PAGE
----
Social network analysis is the study of the relationships among social entities, and on the patterns, structures, and implications of these relationships. We are building a Web-based software system for social network analysis. The motivation is to provide a web site where users can analyze their collections of empirical data. Our analyses are currently based on the decomposition of a social network into strongly connected components as the constituting groups, and on the computation and visualization of network characteristics. We use Bayesian belief networks to model the composition of individual attributes (e.g., gender and other socio-metrics) in groups, as well as peer influence (as in a group) upon those attributes.
Much of this work is still in progress. For a preliminary summary, however, please take a look at "The Two Webs: Towards a Web-based System for Social Network Analysis", a paper presented at 3rd Workshop on Information Technology and Social Transformation (Academia Sinica, Taipei, Taiwan, December 20-21, 1999). Currently, the Web-based system is used to analyze adolescent friendship networks from a dataset collected by Chyi-in Wu at the Institute of Sociology, Academia Sinica. The dataset is taken from a multi-year survey on 1,434 junior high students (7th - 9th grade). The students are from 44 classes in 33 Taipei city junior high schools. Students in the 44 classes was surveyed in 1996, 1997, and 1998. One of question in the survey asked each of the student to name three of their best friends. We used the students' answers to build social networks: 3 networks for each class (one for each of 1996, 1997, and 1998), and for all 44 classes. This results in 3 X 44 = 132 adolescent friendship networks.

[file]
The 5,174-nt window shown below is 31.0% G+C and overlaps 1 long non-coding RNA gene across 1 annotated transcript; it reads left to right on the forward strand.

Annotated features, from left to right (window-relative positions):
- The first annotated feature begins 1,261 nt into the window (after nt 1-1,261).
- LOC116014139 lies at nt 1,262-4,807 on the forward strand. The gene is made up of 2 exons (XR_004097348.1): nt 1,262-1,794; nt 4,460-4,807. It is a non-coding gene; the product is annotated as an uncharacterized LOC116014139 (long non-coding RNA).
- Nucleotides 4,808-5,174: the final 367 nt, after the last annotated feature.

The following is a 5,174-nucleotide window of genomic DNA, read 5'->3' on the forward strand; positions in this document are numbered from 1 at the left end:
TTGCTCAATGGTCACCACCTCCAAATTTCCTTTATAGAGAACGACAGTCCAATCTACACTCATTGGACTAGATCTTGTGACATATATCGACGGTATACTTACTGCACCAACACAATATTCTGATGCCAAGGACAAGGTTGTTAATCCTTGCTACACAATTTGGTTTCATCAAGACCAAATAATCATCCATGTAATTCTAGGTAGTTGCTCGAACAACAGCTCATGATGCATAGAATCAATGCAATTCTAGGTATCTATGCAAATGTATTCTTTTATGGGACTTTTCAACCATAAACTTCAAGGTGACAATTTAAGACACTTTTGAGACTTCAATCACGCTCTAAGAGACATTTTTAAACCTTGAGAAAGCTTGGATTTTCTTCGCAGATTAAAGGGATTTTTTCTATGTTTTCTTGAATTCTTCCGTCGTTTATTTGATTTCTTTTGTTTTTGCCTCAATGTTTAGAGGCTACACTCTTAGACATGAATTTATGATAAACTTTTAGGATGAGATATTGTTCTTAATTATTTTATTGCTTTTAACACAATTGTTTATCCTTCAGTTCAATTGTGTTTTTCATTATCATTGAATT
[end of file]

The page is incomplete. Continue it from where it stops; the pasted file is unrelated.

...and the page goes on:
The entire collection of the 132 networks, as well as a Bayesian model of group influence upon individual attributes, can be accessed by the following Java Applet.
The social networks are represented with carefully chosen visual elements so one can easily grasp the structure of the networks, as well as explore its details. For example, the global view of a network clearly shows the relative sizes of the major groups in a class, and their differences in link density. The detailed view of the network makes clear the existence of social cliques within groups. We use oval-shaped nodes for female students, and rectangle-shaped nodes for male students. This makes easy to discover the fact that networks in many co-ed classes have gender-based social groups. (We will describe rationales for other visual elements in the illustration of networks, when we find more time.)
We use the Graphviz package developed at AT&T Research Labs for graphic layout of networks. The Bayesian model is built upon the JavaBayes package developed by Fabio Gagliardi Cozman at CMU.
For more illustrations of social networks in online communities, click here.
--- Tyng-Ruey Chuang, Biam Chee Low, and Chyi-in Wu.
Last updated by Tyng-Ruey Chuang on June 27, 2000.